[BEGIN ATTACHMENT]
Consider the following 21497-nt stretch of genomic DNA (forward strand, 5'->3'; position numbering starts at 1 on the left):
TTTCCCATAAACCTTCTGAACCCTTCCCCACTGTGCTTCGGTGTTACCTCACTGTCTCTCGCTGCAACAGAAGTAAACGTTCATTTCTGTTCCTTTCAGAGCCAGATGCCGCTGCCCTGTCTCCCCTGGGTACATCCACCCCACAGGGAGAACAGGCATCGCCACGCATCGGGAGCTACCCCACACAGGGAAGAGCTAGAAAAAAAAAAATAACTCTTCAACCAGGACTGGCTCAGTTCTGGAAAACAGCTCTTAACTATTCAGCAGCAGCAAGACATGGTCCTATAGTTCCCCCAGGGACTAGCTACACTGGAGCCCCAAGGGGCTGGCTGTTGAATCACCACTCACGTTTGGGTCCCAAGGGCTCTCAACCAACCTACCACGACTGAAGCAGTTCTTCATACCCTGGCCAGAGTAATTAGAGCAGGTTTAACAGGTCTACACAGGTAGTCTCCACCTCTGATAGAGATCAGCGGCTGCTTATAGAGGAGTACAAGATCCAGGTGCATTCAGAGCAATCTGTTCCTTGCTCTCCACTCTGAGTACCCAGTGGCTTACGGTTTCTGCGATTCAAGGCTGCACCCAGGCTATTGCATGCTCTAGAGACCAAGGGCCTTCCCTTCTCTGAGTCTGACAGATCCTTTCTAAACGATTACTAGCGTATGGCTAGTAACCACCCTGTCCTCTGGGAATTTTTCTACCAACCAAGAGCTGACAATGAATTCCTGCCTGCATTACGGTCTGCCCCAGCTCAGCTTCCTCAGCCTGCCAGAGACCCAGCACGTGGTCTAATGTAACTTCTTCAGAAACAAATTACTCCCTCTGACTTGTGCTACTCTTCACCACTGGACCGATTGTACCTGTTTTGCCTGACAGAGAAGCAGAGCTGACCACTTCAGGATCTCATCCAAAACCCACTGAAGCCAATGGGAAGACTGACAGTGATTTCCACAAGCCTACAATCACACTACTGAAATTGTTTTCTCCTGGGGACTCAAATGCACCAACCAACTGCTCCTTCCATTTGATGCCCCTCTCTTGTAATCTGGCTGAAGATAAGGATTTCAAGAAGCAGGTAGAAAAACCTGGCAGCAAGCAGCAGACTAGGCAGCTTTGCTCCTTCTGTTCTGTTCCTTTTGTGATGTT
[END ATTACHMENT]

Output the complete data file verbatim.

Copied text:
Consider the following 21497-nt stretch of genomic DNA (forward strand, 5'->3'; position numbering starts at 1 on the left):
TTTCCCATAAACCTTCTGAACCCTTCCCCACTGTGCTTCGGTGTTACCTCACTGTCTCTCGCTGCAACAGAAGTAAACGTTCATTTCTGTTCCTTTCAGAGCCAGATGCCGCTGCCCTGTCTCCCCTGGGTACATCCACCCCACAGGGAGAACAGGCATCGCCACGCATCGGGAGCTACCCCACACAGGGAAGAGCTAGAAAAAAAAAAATAACTCTTCAACCAGGACTGGCTCAGTTCTGGAAAACAGCTCTTAACTATTCAGCAGCAGCAAGACATGGTCCTATAGTTCCCCCAGGGACTAGCTACACTGGAGCCCCAAGGGGCTGGCTGTTGAATCACCACTCACGTTTGGGTCCCAAGGGCTCTCAACCAACCTACCACGACTGAAGCAGTTCTTCATACCCTGGCCAGAGTAATTAGAGCAGGTTTAACAGGTCTACACAGGTAGTCTCCACCTCTGATAGAGATCAGCGGCTGCTTATAGAGGAGTACAAGATCCAGGTGCATTCAGAGCAATCTGTTCCTTGCTCTCCACTCTGAGTACCCAGTGGCTTACGGTTTCTGCGATTCAAGGCTGCACCCAGGCTATTGCATGCTCTAGAGACCAAGGGCCTTCCCTTCTCTGAGTCTGACAGATCCTTTCTAAACGATTACTAGCGTATGGCTAGTAACCACCCTGTCCTCTGGGAATTTTTCTACCAACCAAGAGCTGACAATGAATTCCTGCCTGCATTACGGTCTGCCCCAGCTCAGCTTCCTCAGCCTGCCAGAGACCCAGCACGTGGTCTAATGTAACTTCTTCAGAAACAAATTACTCCCTCTGACTTGTGCTACTCTTCACCACTGGACCGATTGTACCTGTTTTGCCTGACAGAGAAGCAGAGCTGACCACTTCAGGATCTCATCCAAAACCCACTGAAGCCAATGGGAAGACTGACAGTGATTTCCACAAGCCTACAATCACACTACTGAAATTGTTTTCTCCTGGGGACTCAAATGCACCAACCAACTGCTCCTTCCATTTGATGCCCCTCTCTTGTAATCTGGCTGAAGATAAGGATTTCAAGAAGCAGGTAGAAAAACCTGGCAGCAAGCAGCAGACTAGGCAGCTTTGCTCCTTCTGTTCTGTTCCTTTTGTGATGTT